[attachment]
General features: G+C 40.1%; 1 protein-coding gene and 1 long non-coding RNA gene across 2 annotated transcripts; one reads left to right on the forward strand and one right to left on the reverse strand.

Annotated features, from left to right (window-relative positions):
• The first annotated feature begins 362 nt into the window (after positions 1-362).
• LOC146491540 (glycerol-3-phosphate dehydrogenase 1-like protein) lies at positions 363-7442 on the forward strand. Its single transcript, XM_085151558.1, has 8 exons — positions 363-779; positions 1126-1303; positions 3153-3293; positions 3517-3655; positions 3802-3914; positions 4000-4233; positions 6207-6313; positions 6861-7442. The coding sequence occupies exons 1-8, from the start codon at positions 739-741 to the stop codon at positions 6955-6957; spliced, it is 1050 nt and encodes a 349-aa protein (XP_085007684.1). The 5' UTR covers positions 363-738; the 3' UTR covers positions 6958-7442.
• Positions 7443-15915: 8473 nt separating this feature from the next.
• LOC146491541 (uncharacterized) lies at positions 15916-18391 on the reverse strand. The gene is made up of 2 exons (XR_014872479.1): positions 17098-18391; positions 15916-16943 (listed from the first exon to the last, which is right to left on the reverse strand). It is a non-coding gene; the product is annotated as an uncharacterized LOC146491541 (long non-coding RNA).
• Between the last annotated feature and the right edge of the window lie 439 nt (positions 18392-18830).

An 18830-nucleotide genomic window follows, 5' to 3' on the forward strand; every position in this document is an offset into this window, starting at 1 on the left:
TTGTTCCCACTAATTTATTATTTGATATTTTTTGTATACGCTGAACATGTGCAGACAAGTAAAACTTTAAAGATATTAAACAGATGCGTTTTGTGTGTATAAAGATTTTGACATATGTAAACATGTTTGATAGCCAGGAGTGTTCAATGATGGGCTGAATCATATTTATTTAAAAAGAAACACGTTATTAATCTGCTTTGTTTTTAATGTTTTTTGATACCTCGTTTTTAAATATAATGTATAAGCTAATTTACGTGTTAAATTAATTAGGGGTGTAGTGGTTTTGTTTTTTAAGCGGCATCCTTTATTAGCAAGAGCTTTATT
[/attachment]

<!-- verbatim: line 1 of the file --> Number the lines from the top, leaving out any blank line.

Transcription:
General features: G+C 40.1%; 1 protein-coding gene and 1 long non-coding RNA gene across 2 annotated transcripts; one reads left to right on the forward strand and one right to left on the reverse strand.